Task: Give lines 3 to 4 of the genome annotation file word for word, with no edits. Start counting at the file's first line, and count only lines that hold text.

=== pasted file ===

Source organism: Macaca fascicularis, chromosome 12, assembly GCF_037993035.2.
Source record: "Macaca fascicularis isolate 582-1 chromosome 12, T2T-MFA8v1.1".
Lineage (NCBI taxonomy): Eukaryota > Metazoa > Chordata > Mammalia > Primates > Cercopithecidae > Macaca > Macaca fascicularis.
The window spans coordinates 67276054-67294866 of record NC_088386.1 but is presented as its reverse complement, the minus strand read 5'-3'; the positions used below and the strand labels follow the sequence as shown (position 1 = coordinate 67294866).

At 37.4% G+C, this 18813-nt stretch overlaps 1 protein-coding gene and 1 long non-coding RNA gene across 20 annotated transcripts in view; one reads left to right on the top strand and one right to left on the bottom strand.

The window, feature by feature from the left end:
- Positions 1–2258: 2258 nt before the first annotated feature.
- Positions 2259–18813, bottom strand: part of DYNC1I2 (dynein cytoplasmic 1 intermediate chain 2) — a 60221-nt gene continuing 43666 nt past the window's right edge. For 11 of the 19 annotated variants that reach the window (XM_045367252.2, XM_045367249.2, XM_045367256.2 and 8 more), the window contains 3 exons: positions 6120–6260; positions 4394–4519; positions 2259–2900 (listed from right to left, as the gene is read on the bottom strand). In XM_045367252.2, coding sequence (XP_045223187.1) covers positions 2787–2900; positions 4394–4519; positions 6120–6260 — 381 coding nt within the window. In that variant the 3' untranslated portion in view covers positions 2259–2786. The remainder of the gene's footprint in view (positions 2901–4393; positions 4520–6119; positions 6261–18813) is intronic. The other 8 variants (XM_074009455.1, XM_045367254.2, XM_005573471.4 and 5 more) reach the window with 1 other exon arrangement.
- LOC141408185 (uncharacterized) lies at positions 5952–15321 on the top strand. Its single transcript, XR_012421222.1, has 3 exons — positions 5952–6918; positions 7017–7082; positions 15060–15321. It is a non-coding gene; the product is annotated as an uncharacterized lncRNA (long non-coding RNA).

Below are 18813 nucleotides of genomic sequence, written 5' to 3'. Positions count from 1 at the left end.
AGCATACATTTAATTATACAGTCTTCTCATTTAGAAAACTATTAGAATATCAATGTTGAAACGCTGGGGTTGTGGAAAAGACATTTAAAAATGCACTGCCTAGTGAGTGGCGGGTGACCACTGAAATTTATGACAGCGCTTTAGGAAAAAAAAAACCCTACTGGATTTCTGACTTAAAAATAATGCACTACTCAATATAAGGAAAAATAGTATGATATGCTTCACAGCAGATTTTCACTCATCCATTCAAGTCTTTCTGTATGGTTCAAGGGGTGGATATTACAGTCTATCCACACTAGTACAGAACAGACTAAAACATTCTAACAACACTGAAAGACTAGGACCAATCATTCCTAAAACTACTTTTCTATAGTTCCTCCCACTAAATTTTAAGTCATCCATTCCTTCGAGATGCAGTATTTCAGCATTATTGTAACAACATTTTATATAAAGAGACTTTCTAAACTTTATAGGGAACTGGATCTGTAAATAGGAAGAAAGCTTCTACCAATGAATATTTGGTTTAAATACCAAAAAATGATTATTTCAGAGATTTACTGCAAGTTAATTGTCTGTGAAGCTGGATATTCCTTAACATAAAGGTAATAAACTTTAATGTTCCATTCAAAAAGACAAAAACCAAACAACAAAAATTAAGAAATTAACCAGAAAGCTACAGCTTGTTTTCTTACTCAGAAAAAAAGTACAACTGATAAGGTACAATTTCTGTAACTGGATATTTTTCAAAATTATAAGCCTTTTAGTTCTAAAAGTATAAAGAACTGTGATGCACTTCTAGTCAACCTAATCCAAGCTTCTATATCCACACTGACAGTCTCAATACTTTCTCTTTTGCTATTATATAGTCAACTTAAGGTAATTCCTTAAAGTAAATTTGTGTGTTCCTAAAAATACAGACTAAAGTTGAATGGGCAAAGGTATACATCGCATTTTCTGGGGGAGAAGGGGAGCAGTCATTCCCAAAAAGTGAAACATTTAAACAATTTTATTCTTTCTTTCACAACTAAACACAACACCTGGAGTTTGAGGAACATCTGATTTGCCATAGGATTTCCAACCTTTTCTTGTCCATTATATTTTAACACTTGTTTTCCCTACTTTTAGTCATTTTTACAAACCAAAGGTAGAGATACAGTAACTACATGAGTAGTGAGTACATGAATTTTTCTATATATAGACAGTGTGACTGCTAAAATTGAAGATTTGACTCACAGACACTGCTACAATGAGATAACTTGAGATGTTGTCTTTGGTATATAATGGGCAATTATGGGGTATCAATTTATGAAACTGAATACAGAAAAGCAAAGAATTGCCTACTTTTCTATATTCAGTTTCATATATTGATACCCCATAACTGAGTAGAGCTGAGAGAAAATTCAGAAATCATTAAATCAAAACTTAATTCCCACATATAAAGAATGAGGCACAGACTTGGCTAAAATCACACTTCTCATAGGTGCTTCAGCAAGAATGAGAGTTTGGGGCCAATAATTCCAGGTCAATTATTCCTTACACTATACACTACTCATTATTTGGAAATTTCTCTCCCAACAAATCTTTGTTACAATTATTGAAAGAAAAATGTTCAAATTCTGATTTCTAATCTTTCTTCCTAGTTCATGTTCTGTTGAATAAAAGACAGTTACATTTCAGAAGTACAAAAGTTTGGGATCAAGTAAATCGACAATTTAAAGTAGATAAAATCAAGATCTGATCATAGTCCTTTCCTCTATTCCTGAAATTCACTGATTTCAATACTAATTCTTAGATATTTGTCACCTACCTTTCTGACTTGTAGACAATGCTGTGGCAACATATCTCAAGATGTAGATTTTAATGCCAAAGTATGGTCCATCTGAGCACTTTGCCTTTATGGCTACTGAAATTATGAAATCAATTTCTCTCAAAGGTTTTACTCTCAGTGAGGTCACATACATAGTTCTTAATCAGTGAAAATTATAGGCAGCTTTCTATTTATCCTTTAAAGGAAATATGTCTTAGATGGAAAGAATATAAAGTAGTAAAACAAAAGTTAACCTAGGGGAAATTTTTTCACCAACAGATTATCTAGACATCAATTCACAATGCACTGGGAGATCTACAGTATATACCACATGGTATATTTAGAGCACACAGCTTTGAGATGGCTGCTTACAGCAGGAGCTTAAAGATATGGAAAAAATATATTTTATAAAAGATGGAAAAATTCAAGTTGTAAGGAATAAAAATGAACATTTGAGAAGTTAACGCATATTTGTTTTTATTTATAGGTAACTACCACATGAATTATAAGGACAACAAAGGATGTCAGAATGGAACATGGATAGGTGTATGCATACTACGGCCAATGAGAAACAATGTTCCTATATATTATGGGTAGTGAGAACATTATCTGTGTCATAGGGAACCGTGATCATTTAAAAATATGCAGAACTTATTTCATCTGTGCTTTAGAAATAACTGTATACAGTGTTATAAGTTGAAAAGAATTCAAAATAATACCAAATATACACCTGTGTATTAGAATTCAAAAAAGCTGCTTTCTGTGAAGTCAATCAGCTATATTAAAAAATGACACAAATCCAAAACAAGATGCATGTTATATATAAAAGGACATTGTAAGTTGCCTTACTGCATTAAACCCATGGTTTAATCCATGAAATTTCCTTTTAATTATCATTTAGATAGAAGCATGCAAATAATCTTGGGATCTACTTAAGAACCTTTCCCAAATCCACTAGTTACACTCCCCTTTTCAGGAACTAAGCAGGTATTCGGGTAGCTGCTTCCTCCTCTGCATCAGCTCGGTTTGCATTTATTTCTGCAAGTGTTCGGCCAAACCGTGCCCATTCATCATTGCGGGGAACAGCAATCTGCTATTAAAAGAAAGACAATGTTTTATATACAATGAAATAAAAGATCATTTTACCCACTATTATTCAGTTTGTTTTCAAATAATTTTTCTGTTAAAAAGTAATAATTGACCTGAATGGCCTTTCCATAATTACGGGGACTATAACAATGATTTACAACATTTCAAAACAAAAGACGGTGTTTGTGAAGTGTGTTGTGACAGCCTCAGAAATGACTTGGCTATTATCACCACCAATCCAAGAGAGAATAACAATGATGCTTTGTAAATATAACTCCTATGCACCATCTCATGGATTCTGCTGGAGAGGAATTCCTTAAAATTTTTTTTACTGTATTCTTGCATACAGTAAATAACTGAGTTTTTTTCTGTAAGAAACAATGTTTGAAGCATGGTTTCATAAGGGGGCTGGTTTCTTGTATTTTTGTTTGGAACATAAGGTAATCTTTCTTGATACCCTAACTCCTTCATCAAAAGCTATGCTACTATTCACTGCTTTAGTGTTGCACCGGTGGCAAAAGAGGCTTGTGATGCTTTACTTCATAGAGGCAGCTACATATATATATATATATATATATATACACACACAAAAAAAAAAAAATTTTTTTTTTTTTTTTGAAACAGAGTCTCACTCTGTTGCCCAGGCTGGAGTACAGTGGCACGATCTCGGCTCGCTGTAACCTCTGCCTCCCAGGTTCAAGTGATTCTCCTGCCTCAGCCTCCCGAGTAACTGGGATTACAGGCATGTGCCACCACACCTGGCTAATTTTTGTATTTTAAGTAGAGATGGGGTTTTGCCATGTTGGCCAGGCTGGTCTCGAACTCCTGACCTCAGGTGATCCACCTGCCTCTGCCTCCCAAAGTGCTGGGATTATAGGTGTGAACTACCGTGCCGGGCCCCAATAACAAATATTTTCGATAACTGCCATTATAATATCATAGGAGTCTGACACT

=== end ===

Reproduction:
Lineage (NCBI taxonomy): Eukaryota > Metazoa > Chordata > Mammalia > Primates > Cercopithecidae > Macaca > Macaca fascicularis.
The window spans coordinates 67276054-67294866 of record NC_088386.1 but is presented as its reverse complement, the minus strand read 5'-3'; the positions used below and the strand labels follow the sequence as shown (position 1 = coordinate 67294866).